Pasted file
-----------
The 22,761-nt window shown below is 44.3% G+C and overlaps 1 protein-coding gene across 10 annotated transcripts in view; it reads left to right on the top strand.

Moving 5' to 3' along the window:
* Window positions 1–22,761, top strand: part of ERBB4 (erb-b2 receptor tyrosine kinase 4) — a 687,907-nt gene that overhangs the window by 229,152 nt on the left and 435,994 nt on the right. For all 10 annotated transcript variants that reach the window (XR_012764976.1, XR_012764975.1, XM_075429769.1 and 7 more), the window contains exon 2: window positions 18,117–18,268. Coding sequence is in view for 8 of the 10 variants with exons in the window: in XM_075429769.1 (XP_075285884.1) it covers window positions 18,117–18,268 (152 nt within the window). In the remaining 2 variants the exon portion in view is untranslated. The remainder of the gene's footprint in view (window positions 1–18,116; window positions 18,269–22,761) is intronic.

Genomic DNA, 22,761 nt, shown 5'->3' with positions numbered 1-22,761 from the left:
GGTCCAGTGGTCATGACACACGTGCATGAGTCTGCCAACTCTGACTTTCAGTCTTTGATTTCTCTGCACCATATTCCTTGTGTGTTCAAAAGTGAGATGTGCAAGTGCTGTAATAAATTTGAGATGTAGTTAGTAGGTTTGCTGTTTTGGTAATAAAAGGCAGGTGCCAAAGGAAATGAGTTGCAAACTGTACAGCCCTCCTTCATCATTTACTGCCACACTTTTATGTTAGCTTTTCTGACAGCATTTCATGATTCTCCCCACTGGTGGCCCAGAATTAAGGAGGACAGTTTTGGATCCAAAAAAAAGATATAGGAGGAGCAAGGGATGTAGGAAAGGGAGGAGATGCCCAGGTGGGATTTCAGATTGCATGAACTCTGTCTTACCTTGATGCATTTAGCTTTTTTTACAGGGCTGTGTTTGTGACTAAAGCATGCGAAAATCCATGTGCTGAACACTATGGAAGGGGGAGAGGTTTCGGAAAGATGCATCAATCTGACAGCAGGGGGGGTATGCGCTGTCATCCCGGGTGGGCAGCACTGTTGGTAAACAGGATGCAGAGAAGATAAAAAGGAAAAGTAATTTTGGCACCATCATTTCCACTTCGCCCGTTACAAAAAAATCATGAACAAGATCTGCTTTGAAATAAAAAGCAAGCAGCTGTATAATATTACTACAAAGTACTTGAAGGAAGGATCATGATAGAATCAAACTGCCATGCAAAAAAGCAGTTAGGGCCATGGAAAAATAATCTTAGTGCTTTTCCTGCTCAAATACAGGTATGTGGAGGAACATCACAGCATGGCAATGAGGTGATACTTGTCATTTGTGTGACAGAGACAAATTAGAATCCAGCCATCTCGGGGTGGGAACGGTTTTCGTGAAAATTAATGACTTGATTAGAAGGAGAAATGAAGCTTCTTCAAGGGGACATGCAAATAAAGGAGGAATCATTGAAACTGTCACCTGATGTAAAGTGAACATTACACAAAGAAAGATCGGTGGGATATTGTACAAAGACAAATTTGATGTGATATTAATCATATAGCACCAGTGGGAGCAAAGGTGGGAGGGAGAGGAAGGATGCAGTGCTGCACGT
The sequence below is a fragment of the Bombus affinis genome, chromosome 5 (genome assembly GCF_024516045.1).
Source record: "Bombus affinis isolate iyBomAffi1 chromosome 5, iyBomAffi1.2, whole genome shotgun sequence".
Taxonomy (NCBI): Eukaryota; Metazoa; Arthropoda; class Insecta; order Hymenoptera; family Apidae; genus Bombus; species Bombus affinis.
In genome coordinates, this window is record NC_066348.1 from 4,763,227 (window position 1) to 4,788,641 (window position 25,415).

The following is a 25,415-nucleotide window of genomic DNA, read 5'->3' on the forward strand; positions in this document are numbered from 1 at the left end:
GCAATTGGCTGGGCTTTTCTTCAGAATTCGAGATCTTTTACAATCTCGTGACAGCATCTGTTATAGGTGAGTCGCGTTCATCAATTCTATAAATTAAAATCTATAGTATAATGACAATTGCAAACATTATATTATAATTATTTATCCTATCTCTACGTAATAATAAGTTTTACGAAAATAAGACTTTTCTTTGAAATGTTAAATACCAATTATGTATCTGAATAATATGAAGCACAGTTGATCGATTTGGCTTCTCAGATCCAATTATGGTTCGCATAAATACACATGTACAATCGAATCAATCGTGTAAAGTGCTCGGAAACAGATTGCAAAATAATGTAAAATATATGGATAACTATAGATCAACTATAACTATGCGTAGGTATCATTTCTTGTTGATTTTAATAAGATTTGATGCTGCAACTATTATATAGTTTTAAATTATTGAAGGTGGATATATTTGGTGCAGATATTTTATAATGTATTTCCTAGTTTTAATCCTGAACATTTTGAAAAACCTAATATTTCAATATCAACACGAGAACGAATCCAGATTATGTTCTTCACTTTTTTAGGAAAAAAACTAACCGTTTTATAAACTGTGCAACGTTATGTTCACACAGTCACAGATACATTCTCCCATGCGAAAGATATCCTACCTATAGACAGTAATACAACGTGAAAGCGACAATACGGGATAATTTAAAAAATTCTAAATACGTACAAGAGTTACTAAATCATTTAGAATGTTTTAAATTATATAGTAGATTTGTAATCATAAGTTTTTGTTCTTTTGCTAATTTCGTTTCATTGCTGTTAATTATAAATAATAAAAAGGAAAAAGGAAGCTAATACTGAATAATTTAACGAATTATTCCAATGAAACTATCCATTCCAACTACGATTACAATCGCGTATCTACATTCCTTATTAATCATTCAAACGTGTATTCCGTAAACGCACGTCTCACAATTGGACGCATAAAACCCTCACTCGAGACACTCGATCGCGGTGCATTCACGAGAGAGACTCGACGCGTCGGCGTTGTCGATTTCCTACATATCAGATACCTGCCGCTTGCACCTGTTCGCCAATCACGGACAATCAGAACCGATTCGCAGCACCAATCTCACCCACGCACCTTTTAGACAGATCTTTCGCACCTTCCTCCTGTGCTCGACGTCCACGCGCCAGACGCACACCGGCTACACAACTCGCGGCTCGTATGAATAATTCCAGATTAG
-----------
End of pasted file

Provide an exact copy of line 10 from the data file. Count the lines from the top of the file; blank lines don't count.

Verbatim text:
The following is a 25,415-nucleotide window of genomic DNA, read 5'->3' on the forward strand; positions in this document are numbered from 1 at the left end: